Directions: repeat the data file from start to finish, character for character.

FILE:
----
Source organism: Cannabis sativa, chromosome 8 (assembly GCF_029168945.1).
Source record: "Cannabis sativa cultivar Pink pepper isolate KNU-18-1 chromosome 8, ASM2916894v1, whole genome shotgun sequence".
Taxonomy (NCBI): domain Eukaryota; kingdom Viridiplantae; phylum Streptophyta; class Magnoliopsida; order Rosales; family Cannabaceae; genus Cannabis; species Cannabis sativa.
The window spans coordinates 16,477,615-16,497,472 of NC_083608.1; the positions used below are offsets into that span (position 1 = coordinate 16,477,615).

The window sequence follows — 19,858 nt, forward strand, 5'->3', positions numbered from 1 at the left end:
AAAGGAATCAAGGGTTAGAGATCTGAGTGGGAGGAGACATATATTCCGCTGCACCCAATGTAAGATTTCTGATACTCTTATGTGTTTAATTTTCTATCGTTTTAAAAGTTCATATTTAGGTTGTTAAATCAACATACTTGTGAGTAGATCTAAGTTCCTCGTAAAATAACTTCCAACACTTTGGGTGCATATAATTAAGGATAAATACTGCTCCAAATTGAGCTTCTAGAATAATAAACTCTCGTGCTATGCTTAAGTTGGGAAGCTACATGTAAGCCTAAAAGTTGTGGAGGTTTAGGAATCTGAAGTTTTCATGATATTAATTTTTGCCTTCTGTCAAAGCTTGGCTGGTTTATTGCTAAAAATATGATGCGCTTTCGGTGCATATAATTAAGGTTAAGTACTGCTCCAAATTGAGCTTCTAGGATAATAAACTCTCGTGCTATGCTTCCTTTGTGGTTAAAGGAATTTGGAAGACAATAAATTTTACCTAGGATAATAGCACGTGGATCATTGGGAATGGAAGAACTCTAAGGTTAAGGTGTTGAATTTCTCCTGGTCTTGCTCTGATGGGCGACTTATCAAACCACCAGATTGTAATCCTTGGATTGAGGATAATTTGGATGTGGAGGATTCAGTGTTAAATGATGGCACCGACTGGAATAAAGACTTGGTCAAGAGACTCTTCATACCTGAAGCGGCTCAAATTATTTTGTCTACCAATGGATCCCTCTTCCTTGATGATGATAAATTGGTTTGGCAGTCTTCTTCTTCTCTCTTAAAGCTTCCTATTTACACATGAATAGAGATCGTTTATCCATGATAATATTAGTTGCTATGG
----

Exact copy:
Source organism: Cannabis sativa, chromosome 8 (assembly GCF_029168945.1).
Source record: "Cannabis sativa cultivar Pink pepper isolate KNU-18-1 chromosome 8, ASM2916894v1, whole genome shotgun sequence".
Taxonomy (NCBI): domain Eukaryota; kingdom Viridiplantae; phylum Streptophyta; class Magnoliopsida; order Rosales; family Cannabaceae; genus Cannabis; species Cannabis sativa.
The window spans coordinates 16,477,615-16,497,472 of NC_083608.1; the positions used below are offsets into that span (position 1 = coordinate 16,477,615).

The window sequence follows — 19,858 nt, forward strand, 5'->3', positions numbered from 1 at the left end:
AAAGGAATCAAGGGTTAGAGATCTGAGTGGGAGGAGACATATATTCCGCTGCACCCAATGTAAGATTTCTGATACTCTTATGTGTTTAATTTTCTATCGTTTTAAAAGTTCATATTTAGGTTGTTAAATCAACATACTTGTGAGTAGATCTAAGTTCCTCGTAAAATAACTTCCAACACTTTGGGTGCATATAATTAAGGATAAATACTGCTCCAAATTGAGCTTCTAGAATAATAAACTCTCGTGCTATGCTTAAGTTGGGAAGCTACATGTAAGCCTAAAAGTTGTGGAGGTTTAGGAATCTGAAGTTTTCATGATATTAATTTTTGCCTTCTGTCAAAGCTTGGCTGGTTTATTGCTAAAAATATGATGCGCTTTCGGTGCATATAATTAAGGTTAAGTACTGCTCCAAATTGAGCTTCTAGGATAATAAACTCTCGTGCTATGCTTCCTTTGTGGTTAAAGGAATTTGGAAGACAATAAATTTTACCTAGGATAATAGCACGTGGATCATTGGGAATGGAAGAACTCTAAGGTTAAGGTGTTGAATTTCTCCTGGTCTTGCTCTGATGGGCGACTTATCAAACCACCAGATTGTAATCCTTGGATTGAGGATAATTTGGATGTGGAGGATTCAGTGTTAAATGATGGCACCGACTGGAATAAAGACTTGGTCAAGAGACTCTTCATACCTGAAGCGGCTCAAATTATTTTGTCTACCAATGGATCCCTCTTCCTTGATGATGATAAATTGGTTTGGCAGTCTTCTTCTTCTCTCTTAAAGCTTCCTATTTACACATGAATAGAGATCGTTTATCCATGATAATATTAGTTGCTATGG